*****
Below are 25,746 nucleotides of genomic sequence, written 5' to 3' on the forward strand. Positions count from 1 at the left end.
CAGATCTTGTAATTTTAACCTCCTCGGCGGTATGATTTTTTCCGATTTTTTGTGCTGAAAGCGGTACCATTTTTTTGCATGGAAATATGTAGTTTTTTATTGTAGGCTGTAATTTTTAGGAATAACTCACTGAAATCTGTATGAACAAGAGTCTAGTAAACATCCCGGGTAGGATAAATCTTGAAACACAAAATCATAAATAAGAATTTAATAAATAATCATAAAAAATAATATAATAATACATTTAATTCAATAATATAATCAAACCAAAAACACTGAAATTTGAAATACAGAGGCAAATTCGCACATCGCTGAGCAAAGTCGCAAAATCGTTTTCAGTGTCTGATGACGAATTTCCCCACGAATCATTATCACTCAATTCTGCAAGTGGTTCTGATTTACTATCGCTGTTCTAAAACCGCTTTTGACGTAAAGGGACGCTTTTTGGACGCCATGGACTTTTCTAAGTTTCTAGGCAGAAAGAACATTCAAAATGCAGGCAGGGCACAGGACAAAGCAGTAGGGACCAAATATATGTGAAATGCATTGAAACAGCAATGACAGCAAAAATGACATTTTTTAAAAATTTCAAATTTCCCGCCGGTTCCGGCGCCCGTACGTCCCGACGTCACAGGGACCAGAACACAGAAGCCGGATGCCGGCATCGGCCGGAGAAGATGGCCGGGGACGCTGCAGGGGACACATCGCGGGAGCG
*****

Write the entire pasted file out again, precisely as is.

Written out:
Below are 25,746 nucleotides of genomic sequence, written 5' to 3' on the forward strand. Positions count from 1 at the left end.
CAGATCTTGTAATTTTAACCTCCTCGGCGGTATGATTTTTTCCGATTTTTTGTGCTGAAAGCGGTACCATTTTTTTGCATGGAAATATGTAGTTTTTTATTGTAGGCTGTAATTTTTAGGAATAACTCACTGAAATCTGTATGAACAAGAGTCTAGTAAACATCCCGGGTAGGATAAATCTTGAAACACAAAATCATAAATAAGAATTTAATAAATAATCATAAAAAATAATATAATAATACATTTAATTCAATAATATAATCAAACCAAAAACACTGAAATTTGAAATACAGAGGCAAATTCGCACATCGCTGAGCAAAGTCGCAAAATCGTTTTCAGTGTCTGATGACGAATTTCCCCACGAATCATTATCACTCAATTCTGCAAGTGGTTCTGATTTACTATCGCTGTTCTAAAACCGCTTTTGACGTAAAGGGACGCTTTTTGGACGCCATGGACTTTTCTAAGTTTCTAGGCAGAAAGAACATTCAAAATGCAGGCAGGGCACAGGACAAAGCAGTAGGGACCAAATATATGTGAAATGCATTGAAACAGCAATGACAGCAAAAATGACATTTTTTAAAAATTTCAAATTTCCCGCCGGTTCCGGCGCCCGTACGTCCCGACGTCACAGGGACCAGAACACAGAAGCCGGATGCCGGCATCGGCCGGAGAAGATGGCCGGGGACGCTGCAGGGGACACATCGCGGGAGCG